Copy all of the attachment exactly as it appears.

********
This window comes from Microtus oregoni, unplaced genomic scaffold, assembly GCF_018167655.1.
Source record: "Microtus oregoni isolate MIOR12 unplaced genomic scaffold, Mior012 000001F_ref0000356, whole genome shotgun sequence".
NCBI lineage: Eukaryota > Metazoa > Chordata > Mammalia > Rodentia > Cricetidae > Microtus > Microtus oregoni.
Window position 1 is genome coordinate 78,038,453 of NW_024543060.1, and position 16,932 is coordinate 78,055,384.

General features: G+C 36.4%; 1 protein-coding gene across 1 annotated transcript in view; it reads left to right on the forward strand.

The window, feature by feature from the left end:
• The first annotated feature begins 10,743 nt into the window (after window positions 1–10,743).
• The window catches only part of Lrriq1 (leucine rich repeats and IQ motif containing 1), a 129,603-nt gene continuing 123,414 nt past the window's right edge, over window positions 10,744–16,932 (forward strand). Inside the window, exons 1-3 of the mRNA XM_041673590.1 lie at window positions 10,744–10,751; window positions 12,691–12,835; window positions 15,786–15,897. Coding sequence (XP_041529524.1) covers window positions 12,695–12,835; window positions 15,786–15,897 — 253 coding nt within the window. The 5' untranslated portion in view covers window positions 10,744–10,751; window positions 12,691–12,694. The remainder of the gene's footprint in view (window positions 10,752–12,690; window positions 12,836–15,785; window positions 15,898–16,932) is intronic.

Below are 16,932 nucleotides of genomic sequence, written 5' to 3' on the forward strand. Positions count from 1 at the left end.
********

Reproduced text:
This window comes from Microtus oregoni, unplaced genomic scaffold, assembly GCF_018167655.1.
Source record: "Microtus oregoni isolate MIOR12 unplaced genomic scaffold, Mior012 000001F_ref0000356, whole genome shotgun sequence".
NCBI lineage: Eukaryota > Metazoa > Chordata > Mammalia > Rodentia > Cricetidae > Microtus > Microtus oregoni.
Window position 1 is genome coordinate 78,038,453 of NW_024543060.1, and position 16,932 is coordinate 78,055,384.

General features: G+C 36.4%; 1 protein-coding gene across 1 annotated transcript in view; it reads left to right on the forward strand.

The window, feature by feature from the left end:
• The first annotated feature begins 10,743 nt into the window (after window positions 1–10,743).
• The window catches only part of Lrriq1 (leucine rich repeats and IQ motif containing 1), a 129,603-nt gene continuing 123,414 nt past the window's right edge, over window positions 10,744–16,932 (forward strand). Inside the window, exons 1-3 of the mRNA XM_041673590.1 lie at window positions 10,744–10,751; window positions 12,691–12,835; window positions 15,786–15,897. Coding sequence (XP_041529524.1) covers window positions 12,695–12,835; window positions 15,786–15,897 — 253 coding nt within the window. The 5' untranslated portion in view covers window positions 10,744–10,751; window positions 12,691–12,694. The remainder of the gene's footprint in view (window positions 10,752–12,690; window positions 12,836–15,785; window positions 15,898–16,932) is intronic.

Below are 16,932 nucleotides of genomic sequence, written 5' to 3' on the forward strand. Positions count from 1 at the left end.